Everyone gets it, a mockup is not a website and can't easily adapt to variable screens. But, HTML prototyping is still highly impractical for a number of project types such as custom products and at the least require a notable investment in pattern-style frameworks to be built before useful prototypes are produced. Not to mention tools like Marvel and Invision are still an extremely common complement among the best design teams.

    Even in 8th Light's process, they brush over what many of their steps actually mean and only mention an actual tool in their wire-framing step. PSDs to HTML may be on its way out but its not even close to dead.

    Personally, I think the industry has a long way to go before we agree on a paradigm shift in design and development process.

    1 point
  • Bryan McAnultyBryan McAnulty, almost 9 years ago

    I completely agree that the idea of high fidelity, pixel perfect mockups as PSDs that would then need to be recreated in HTML/CSS has not be the right away to approach a web project for awhile now. It is tedious and a poor way to communicate a high level of interactivity and adaptation to different screen dimensions.

    I wrote about this in 2012 in a Quora post: https://www.quora.com/What-is-the-best-way-for-designers-to-present-mock-ups-or-specs-for-responsive-web-design.

    I am sure some visual designers still follow this pattern, and for some small mom and pop businesses that only need a simple website that is not responsive, it would be fine. Anyone who does still work this way would be better off beginning to adapt or finding the same kind of work in the future may prove more difficult.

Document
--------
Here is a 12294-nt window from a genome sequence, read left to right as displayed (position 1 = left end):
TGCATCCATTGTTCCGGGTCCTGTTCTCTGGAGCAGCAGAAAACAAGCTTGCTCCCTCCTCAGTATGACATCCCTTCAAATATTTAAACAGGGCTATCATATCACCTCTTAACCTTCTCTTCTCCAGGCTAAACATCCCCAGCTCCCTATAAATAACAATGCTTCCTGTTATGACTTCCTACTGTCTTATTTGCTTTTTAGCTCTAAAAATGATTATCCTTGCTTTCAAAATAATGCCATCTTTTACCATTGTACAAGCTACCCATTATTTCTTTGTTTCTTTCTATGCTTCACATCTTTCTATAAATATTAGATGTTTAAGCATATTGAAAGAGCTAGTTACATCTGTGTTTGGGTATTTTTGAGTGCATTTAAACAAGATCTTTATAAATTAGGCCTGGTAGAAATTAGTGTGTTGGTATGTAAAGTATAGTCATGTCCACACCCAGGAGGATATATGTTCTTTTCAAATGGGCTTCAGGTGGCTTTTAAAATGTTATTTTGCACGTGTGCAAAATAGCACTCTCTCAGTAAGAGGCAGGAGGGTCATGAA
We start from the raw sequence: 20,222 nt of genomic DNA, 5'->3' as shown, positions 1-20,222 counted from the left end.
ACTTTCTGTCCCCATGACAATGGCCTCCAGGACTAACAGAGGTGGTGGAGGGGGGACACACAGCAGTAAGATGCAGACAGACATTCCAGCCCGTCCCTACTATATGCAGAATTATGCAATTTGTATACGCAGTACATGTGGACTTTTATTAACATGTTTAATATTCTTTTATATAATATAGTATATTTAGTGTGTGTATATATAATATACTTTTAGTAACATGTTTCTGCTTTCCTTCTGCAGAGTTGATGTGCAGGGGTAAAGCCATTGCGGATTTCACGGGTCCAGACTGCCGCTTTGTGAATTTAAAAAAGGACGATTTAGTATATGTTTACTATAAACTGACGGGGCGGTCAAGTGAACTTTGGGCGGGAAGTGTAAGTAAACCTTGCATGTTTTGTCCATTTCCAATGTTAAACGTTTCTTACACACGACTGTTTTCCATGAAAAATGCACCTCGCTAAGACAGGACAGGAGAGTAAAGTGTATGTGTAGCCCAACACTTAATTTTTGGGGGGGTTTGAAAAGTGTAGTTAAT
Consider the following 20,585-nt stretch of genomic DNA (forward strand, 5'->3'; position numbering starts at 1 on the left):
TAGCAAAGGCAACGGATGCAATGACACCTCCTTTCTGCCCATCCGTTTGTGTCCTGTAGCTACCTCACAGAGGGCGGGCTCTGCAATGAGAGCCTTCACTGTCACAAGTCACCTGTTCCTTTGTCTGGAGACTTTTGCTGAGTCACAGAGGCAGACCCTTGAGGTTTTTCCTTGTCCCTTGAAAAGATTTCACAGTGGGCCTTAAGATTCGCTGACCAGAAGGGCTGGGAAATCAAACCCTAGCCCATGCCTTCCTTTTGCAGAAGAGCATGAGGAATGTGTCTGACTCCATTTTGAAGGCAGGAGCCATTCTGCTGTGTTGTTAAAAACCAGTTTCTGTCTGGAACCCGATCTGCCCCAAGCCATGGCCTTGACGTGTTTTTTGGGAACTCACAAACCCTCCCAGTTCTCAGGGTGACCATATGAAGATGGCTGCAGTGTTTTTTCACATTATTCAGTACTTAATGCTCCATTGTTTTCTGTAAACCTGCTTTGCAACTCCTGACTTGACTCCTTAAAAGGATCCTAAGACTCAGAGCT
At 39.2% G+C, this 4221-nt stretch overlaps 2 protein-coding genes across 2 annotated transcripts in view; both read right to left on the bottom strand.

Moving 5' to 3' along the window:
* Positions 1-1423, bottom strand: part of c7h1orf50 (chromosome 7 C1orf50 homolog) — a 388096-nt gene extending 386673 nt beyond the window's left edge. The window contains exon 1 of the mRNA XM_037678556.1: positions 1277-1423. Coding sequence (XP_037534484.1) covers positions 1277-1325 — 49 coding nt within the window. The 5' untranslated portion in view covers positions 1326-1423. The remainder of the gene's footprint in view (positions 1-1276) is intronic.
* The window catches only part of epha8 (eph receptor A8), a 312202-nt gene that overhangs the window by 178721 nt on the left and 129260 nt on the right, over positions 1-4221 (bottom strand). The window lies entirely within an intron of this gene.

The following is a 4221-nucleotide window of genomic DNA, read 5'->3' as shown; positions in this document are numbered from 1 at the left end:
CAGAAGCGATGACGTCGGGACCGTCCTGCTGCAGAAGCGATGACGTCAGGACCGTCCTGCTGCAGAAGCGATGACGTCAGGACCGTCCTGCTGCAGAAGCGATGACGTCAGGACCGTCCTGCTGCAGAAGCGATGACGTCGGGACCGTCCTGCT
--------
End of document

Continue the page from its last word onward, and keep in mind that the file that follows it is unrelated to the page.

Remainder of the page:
1 point
  • Emily White, 8 years ago

    I also found a post for "PSD to HTML is Dead or Not". So I want to share it with you guys. http://www.csschopper.com/blog/psd-to-html-is-dead-is-it-a-myth-or-a-truth

    0 points
  • Cameron DaigleCameron Daigle, almost 9 years ago

    We here at Hashrocket still find that high-fidelity representations of visual direction are still an essential part of getting a project started. Once we've established a look & feel and overall structure, we move to code as soon as possible, but the initial broad strokes of a web app design are much more malleable in an environment where you're not making assumptions about code/DOM structure.

    And time and time again I've found that clients don't respond as well to incomplete ideas. So, tools aside, it's just most important to communicate your idea as thoroughly as possible. For us, high-fidelity mockups in Photoshop are actually quicker and more communicative than (potentially throwaway) markup, so that's what we do.

    (It's worth noting that we only hit Photoshop after a 3-day wireframing/storycarding session with clients – we don't just crack open Photoshop on day 1.)

    0 points
  • Andy LeverenzAndy Leverenz, almost 9 years ago

    I use a combination of http://styletil.es/ and higher fidelity PSDs. If you develop on your own then I would say do a quick sketch by hand or in photoshop and move straight to code. If you have to hand designs off to other developers the more detail the better.

    I use both of these routes on a day-to-day basis. I don't feel it is dead. With the current trend being flat it makes coding easier but It may go out of style soon. You never know...

    0 points